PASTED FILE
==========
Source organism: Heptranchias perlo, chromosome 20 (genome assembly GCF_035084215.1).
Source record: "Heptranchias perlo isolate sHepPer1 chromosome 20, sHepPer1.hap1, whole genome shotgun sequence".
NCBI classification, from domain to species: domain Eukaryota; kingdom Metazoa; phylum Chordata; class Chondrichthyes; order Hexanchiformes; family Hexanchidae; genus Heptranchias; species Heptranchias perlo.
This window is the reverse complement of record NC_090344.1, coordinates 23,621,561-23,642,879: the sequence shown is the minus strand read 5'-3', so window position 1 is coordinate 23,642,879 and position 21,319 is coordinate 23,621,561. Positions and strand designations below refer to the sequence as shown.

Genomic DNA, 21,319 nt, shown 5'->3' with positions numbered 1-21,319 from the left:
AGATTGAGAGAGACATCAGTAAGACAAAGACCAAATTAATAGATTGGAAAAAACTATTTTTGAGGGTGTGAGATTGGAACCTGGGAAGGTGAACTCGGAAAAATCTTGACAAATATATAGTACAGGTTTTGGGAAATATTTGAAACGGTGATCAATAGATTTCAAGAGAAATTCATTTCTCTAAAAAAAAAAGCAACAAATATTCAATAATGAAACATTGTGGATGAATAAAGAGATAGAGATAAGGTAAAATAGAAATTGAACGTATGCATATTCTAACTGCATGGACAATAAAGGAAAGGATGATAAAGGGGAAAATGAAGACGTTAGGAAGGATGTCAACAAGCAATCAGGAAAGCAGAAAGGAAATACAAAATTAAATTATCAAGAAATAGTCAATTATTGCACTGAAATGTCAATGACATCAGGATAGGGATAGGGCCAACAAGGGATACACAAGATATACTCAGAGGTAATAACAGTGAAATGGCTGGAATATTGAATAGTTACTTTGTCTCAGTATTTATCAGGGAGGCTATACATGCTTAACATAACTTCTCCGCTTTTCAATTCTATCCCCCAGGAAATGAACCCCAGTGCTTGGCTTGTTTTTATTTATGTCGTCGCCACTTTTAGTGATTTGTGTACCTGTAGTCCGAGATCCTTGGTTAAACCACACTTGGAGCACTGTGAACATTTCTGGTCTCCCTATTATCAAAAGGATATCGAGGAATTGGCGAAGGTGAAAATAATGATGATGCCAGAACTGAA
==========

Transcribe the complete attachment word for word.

Source organism: Heptranchias perlo, chromosome 20 (genome assembly GCF_035084215.1).
Source record: "Heptranchias perlo isolate sHepPer1 chromosome 20, sHepPer1.hap1, whole genome shotgun sequence".
NCBI classification, from domain to species: domain Eukaryota; kingdom Metazoa; phylum Chordata; class Chondrichthyes; order Hexanchiformes; family Hexanchidae; genus Heptranchias; species Heptranchias perlo.
This window is the reverse complement of record NC_090344.1, coordinates 23,621,561-23,642,879: the sequence shown is the minus strand read 5'-3', so window position 1 is coordinate 23,642,879 and position 21,319 is coordinate 23,621,561. Positions and strand designations below refer to the sequence as shown.

Genomic DNA, 21,319 nt, shown 5'->3' with positions numbered 1-21,319 from the left:
AGATTGAGAGAGACATCAGTAAGACAAAGACCAAATTAATAGATTGGAAAAAACTATTTTTGAGGGTGTGAGATTGGAACCTGGGAAGGTGAACTCGGAAAAATCTTGACAAATATATAGTACAGGTTTTGGGAAATATTTGAAACGGTGATCAATAGATTTCAAGAGAAATTCATTTCTCTAAAAAAAAAAGCAACAAATATTCAATAATGAAACATTGTGGATGAATAAAGAGATAGAGATAAGGTAAAATAGAAATTGAACGTATGCATATTCTAACTGCATGGACAATAAAGGAAAGGATGATAAAGGGGAAAATGAAGACGTTAGGAAGGATGTCAACAAGCAATCAGGAAAGCAGAAAGGAAATACAAAATTAAATTATCAAGAAATAGTCAATTATTGCACTGAAATGTCAATGACATCAGGATAGGGATAGGGCCAACAAGGGATACACAAGATATACTCAGAGGTAATAACAGTGAAATGGCTGGAATATTGAATAGTTACTTTGTCTCAGTATTTATCAGGGAGGCTATACATGCTTAACATAACTTCTCCGCTTTTCAATTCTATCCCCCAGGAAATGAACCCCAGTGCTTGGCTTGTTTTTATTTATGTCGTCGCCACTTTTAGTGATTTGTGTACCTGTAGTCCGAGATCCTTGGTTAAACCACACTTGGAGCACTGTGAACATTTCTGGTCTCCCTATTATCAAAAGGATATCGAGGAATTGGCGAAGGTGAAAATAATGATGATGCCAGAACTGAA